4g-"1.1i ai) Se. fi0, ti .s .ll-Ilg 1f Cielfa'l SQCQOI'BIIYISQ- toltiliie'fline ofY reoiprocati'on,a,nd "l i tiene Iiiiabl oftwaidlr! frh the 'Central section, and link" means 'connected to said moldinounted "ii A lateral sections adapted to move said s ections outwardly during the movement oiftlie n iold from molding" to discharging position aiidfto' shift; said sections inwardly to closed position during the ret-urn ot the mold.
5,"Ii1 a (press, a reciprceatingmold, u swinging eifel therefor, means for retaining the'eiidfin closed position to torni a' mold Wall din-ing molding, and -nieans 'for siiniil-Q taneously shitting said/mold laterally and" siif'inging the endV away troni the mold to,
free the'ch'arge from the mold.
6'. In apress,a sectionalmold including' side 4Wallsec'tioiis and an end section torining a mold'cavity, and meanst'or swinging' a plurality ot-ftlie side wally sections and the end` section away t-rom thc mold cavity to free a charge trom engagement' with the mold.'
In a press, a reciprocating sectional niiold'inclnding a plurality of side sections andan end section, means for retaining said sectons-'inclosed relation to form a 'cavity in moldingposition, means torshiifting the mold troinfmolding to discharging position,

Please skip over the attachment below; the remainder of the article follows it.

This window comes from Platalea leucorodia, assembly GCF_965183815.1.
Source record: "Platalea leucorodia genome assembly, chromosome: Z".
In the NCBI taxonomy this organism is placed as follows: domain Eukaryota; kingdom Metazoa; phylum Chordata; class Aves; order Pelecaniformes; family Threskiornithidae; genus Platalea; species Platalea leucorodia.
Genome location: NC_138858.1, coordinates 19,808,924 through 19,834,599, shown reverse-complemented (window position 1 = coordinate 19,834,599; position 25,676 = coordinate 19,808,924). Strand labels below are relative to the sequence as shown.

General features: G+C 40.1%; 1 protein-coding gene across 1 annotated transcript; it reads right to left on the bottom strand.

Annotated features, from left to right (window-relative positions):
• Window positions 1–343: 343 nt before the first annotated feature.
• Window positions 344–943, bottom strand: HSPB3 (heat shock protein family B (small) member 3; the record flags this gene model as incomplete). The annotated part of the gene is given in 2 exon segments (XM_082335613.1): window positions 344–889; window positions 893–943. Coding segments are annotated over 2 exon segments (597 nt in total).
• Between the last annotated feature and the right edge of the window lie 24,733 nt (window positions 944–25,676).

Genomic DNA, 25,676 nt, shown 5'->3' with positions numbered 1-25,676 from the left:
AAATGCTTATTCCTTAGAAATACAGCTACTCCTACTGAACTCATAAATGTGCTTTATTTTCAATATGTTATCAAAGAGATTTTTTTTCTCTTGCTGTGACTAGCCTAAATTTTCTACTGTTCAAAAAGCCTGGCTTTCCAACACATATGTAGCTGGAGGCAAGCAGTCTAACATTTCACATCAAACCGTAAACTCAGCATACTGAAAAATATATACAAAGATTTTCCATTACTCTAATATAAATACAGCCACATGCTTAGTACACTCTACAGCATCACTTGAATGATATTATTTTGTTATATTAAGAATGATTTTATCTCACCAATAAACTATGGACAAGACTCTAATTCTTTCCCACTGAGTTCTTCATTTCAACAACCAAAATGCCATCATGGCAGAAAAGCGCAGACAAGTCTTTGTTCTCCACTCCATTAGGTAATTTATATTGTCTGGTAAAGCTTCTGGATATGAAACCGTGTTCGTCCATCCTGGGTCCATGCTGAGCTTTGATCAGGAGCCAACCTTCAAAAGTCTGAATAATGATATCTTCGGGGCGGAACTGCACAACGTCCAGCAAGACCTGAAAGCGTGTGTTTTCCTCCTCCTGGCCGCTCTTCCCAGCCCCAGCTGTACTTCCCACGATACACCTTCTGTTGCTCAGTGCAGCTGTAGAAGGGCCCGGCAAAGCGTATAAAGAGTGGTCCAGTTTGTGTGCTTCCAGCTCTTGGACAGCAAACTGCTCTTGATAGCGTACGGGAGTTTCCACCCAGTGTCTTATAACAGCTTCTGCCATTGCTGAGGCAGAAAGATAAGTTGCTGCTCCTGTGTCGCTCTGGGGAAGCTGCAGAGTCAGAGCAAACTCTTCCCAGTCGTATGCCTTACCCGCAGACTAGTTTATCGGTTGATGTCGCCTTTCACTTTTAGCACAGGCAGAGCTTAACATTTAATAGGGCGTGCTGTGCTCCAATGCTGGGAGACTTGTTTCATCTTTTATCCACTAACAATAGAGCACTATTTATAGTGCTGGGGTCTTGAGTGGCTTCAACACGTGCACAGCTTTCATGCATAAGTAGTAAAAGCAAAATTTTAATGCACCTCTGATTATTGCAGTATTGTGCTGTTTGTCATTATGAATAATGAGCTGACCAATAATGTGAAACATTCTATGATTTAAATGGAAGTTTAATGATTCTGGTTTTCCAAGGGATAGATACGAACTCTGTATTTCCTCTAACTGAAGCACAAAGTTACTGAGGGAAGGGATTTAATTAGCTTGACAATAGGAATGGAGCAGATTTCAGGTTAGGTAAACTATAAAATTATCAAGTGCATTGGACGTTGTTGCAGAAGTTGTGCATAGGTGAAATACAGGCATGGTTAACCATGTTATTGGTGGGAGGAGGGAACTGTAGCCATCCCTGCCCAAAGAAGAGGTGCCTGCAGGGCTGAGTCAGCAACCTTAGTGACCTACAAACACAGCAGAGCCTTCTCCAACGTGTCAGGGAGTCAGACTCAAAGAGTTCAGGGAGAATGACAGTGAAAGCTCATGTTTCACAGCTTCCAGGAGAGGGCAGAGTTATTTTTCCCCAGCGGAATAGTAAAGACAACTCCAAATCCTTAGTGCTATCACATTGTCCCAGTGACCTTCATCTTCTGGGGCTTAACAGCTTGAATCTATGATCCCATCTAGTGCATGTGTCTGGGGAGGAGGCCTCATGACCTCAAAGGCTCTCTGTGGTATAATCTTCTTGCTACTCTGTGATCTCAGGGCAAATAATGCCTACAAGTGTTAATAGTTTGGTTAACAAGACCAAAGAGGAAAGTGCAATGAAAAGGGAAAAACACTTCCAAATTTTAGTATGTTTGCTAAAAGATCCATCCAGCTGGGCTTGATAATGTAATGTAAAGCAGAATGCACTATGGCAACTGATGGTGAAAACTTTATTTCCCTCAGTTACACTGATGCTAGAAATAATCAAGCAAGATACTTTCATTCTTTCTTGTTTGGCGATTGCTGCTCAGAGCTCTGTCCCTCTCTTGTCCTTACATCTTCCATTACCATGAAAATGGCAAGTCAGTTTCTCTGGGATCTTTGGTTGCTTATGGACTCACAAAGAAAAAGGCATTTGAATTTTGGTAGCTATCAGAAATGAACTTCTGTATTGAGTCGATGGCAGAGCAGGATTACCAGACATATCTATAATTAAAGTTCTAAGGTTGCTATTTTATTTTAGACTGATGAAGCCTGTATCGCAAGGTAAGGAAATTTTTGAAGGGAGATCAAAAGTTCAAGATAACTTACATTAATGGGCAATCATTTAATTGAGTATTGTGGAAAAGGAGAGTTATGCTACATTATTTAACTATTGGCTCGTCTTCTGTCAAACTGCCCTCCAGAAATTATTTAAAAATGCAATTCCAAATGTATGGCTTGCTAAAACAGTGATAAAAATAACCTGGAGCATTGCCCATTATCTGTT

andmeans 4forshiiiting saidV sections away fronitheinold cavity prior -to vthe return ot' the mold to mol-ding position, so as tc tree aecharge from 'the mold. v 5 8. In press, a mold including` a side Wall portion, 'aiswinging` end, means for reciproeating vsaid' mold `between the molding' and discharging# positions, a lined siippcrt toi' said swinging end adapted to4 retain it inengageiinent iifith the side `Wall portion in moldingy position, and to release said' end When the mold is Vrecipi-ocated prior -to vits ret-urn to moldingposition so as tovrvperinit the "end to4 swing 'outward by permit discharge oi t'lie` charge: Y